The following quotation is taken from a good article about the South China Sea issue written by my compatriot Roberto Tofani for Asia Times Online (you can find it here).
… “Big powers have advantages in maintaining strategic ambiguity,” said Huang Jing, director of the Center on Asia and Globalization at the National University of Singapore. He suggests that China has learned how the United States often makes use of strategic ambiguity in its international relations.
The PRC still has to clarify its position on several issues concerning the South China Sea dispute. There are two main questions:
- What is the exact meaning of the nine-dashed line, on which its claims are based (what is included in it and what not) ?
- What is China’s interpretation of UNCLOS? The PRC has repeatedly declared that it wants the dispute resolved according to international law. The only international law there is at the moment regulating such disputes is UNCLOS. China’s claims seem to be based more on historical grounds rather than on UNCLOS, which would instead regulate the issue in favour of the other claimants, granting Vietnam, the Philippines and Malaysia with their Exclusive Economic Zones (EEZs), portions of sea well inside the boundaries of the nine-dashed line . If China would like to have the concept of the EEZ applied to the nine-dashed line it presents as its claim, this would go beyond the territorial waters of Vietnam, Philippines and Malaysia as calculated from the coast of these countries (and not from the islands and reefs they claims as theirs).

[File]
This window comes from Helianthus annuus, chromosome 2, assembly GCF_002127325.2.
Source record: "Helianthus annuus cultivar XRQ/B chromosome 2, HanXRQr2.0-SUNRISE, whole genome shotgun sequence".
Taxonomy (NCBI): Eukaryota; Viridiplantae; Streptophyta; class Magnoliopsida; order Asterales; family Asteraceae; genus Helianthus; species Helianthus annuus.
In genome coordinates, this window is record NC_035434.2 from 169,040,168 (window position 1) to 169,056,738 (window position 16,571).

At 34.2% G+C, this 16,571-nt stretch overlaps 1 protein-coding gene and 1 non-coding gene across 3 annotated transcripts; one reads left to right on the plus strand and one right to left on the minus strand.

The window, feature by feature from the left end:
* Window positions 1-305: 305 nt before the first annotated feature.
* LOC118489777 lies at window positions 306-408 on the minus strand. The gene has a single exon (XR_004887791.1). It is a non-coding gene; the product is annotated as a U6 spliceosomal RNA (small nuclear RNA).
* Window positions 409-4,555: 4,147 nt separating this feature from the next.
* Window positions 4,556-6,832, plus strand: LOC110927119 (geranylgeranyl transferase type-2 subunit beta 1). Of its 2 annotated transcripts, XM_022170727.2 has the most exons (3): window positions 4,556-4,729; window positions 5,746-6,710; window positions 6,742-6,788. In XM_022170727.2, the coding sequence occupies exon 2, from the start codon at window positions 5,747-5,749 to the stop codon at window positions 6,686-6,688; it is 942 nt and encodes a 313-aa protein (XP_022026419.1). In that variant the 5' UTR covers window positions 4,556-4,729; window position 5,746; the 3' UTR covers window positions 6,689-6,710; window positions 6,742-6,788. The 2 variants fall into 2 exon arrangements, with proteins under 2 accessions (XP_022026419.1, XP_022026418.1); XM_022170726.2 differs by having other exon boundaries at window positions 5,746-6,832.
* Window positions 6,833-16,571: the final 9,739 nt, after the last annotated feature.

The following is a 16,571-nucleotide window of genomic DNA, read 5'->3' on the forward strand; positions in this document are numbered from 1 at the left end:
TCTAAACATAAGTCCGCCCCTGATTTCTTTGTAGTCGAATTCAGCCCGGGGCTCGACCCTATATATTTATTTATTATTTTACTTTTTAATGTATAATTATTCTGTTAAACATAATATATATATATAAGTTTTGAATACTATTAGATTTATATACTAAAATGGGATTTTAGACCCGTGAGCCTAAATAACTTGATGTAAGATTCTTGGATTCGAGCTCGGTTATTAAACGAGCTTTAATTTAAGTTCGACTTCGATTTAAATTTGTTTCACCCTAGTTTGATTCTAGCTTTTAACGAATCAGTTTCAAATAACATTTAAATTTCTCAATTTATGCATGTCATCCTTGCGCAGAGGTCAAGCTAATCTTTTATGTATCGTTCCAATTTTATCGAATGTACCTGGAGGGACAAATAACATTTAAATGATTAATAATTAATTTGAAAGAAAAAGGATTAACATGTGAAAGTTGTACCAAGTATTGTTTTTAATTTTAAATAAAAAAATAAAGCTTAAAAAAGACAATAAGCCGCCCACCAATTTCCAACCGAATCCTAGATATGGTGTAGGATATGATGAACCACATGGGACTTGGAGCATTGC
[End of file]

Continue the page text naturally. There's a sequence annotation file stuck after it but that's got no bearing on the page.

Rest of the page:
That is why some strategic ambiguity, at least for the time being, serves PRC interests. Since the actual contended territory isn’t clear, this allows the PRC to continue on its nine-dashed line rhetoric even though this is not exactly in line with maritime legislations and there aren’t enough evidences to support the historical grounds. This keeps the situation volatile enough for Beijing to alternate assertive and cooperative actions and continue its oil-research expeditions whenever it has the opportunity to do so. I wouldn’t know if the People’s Republic has learnt exactly from the U.S. how to play this strategic ambiguity card in its favour. It is sure, though, that it is much easier for a bigger and richer nation (like PRC or the U.S.) to do so because there’s a much larger and more complicated decision making system over which to diffuse (and thus, in a way, hide) the responsibility for infamous actions or statements. The recent International Crisis Group report “Stirring Up the South China Sea” has pointed exactly to this kind of trend in describing the quantity of actors at stake in the chinese side of the dispute.